Musica Fix: Einstein on the Beach


March 20, 1916, Einstein publishes his general theory of relativity, which is still central nowadays for our understanding of the universe. Einstein changed not only the world of physics, but even history, philosophy and the political balance of power in the twentieth century, through his scientific foundation in the development of atomic energy.

To his work and life the minimalistic composer (even if he describes himself instead as a composer of “music with repetitive structures”) Philip Glass dedicated one of his most famous operas: “Einstein on the Beach”, the first, longest, and most famous of the composer’s operas.


This almost five hours long opera – so long that the audience is permitted to enter and leave during its execution – is part of a trilogy of operas dedicated to those that, through the power of ideas, rather than by military force, managed to change the thinking of their times. Besides Einstein, those operas celebrate Mohandas K. Gandhi and the pharaoh Akhenaten (Amenhotep IV).

Einstein on the Beach is not a “classical” opera, and even the reference to Einstein is more abstract than practical. The libretto, by Robert Wilson, lacks a storyline and includes poems by the famous neurologically-impaired poet and painter Christopher Knowles, at that time only 13 years old.

In early 1973 a man … gave me an audio tape … I was fascinated. The tape was entitled “Emily Likes the TV”. On it a young man’s voice spoke continuously creating repetitions and variations on phrases about Emily watching the TV. I began to realize that the words flowed to a patterned rhythm whose logic was self-supporting. It was a piece coded much like music. Like a cantata or fugue it worked with conjugations of thoughts repeated in variations;

– Robert Wilson 

This opera broke all the rules of opera. In accordance with Wilson’s formalist approach, it has no specific plot. The repetitive music is accompanied by texts consisting of numbers, solfege syllables, cryptic poems and enigmatic references to the mid-’70s icons; to the popular song “Mr. Bojangles”; to the Beatles and to teen idol David Cassidy.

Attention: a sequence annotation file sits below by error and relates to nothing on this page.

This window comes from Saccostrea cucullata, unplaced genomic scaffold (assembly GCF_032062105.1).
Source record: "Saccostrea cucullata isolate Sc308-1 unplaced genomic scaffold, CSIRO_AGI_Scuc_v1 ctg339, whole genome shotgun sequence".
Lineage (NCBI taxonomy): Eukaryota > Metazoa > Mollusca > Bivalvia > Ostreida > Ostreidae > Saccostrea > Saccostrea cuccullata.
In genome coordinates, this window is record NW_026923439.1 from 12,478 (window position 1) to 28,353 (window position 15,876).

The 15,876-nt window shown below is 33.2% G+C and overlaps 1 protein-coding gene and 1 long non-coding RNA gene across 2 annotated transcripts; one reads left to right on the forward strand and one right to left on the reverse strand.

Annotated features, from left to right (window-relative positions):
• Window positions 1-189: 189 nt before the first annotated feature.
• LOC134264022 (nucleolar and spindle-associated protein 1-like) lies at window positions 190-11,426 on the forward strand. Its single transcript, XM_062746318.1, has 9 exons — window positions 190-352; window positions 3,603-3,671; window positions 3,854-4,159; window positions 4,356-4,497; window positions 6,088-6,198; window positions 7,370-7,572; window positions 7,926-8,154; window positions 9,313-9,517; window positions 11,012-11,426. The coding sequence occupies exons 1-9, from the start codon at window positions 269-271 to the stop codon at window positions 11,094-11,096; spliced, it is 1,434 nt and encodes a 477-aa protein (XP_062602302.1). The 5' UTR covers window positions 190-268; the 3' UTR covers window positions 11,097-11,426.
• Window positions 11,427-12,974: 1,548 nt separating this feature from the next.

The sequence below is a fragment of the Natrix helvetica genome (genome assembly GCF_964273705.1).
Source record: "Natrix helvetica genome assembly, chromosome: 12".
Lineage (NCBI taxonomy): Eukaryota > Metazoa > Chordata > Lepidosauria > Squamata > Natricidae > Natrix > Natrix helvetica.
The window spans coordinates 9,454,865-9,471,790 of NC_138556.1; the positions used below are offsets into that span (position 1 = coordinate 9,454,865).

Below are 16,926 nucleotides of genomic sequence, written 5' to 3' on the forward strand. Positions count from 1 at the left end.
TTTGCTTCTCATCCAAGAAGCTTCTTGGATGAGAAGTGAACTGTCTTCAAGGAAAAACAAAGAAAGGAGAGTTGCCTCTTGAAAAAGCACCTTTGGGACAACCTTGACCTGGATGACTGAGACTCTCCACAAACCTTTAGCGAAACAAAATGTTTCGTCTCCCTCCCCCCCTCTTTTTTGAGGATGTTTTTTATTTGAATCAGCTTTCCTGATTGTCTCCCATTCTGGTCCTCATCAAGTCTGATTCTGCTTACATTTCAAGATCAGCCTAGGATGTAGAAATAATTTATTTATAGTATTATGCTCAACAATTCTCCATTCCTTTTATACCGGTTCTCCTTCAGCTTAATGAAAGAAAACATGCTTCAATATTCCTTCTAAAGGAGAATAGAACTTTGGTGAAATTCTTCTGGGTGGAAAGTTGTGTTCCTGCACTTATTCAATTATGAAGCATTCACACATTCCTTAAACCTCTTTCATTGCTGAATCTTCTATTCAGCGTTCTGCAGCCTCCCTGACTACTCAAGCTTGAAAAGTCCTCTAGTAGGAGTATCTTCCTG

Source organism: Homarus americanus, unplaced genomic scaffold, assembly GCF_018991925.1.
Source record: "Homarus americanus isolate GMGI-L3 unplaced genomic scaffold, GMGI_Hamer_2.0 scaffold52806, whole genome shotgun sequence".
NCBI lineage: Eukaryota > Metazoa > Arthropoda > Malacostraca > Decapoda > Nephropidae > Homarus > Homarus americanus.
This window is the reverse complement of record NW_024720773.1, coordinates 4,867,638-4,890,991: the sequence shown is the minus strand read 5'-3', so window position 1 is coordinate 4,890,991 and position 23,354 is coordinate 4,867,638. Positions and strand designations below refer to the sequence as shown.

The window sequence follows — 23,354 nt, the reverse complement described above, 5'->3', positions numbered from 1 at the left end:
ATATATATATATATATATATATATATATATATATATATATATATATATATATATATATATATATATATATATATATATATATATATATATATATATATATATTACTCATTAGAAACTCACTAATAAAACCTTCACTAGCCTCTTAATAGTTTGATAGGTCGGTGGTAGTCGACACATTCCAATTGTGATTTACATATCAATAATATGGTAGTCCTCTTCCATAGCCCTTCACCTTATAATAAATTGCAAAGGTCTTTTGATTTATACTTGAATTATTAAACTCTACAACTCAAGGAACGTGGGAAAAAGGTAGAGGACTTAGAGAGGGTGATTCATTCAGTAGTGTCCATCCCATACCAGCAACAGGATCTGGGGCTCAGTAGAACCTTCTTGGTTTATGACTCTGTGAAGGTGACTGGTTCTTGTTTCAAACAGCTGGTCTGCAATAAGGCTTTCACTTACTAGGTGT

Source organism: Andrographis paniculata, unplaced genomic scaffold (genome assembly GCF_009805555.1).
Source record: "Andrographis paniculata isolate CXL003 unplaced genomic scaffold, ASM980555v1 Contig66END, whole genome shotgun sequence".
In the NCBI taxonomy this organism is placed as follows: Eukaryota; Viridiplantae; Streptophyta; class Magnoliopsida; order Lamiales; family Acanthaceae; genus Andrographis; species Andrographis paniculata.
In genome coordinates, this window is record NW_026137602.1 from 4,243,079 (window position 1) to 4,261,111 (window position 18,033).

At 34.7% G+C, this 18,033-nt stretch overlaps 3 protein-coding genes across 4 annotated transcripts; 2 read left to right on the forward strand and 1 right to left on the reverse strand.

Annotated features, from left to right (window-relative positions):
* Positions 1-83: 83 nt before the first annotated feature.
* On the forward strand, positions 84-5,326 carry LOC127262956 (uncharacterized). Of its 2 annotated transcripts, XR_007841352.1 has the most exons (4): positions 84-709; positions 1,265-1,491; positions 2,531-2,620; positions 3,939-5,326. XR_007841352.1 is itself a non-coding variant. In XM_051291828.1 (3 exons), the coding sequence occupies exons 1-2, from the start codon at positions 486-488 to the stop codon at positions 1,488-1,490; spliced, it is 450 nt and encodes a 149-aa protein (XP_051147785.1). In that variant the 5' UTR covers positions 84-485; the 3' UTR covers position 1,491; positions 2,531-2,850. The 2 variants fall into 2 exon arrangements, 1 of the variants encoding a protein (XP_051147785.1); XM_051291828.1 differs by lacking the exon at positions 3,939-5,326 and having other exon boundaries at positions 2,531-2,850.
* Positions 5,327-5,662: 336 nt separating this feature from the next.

The lack of connections with its main theme, though, is only apparent, and it is deliberate. Glass says that the opera was created with the intent to implicate viewers in its own genesis. “It’s a story that you have to create for yourself,” he says. “We don’t give you a plot; we give you a theme. And the audience completes the story.”

The obsessive repetition of numbers, though, can be interpreted as a reference to mathematical and scientific discoveries made by Einstein; and everything on the stage, from lighting to costumes, refers to specific aspects of Einstein’s life. The music composed for the opera is circular, a cycle that repeats itself with no ending or resolution.

When first performed, Einstein on the Beach was considered revolutionary, and it is nowadays recognized as one of the most remarkable performance works of the last century.

“Einstein was like nothing I had ever encountered. For me, its very elusiveness radiated richly, like some dark star whose effects we can only feel. The synergy of words and music seemed ideal…Einstein on the Beach, perhaps, like Einstein himself, transcended time. It’s not (just) an artifact of its era, it’s timeless… Einstein must be seen and re-seen, encountered and savored…an experience to cherish for a lifetime.”

— John Rockwell, Art Critic for The New York Times

Written by Maurizio Fusillo
Communication Trainee at TermCoord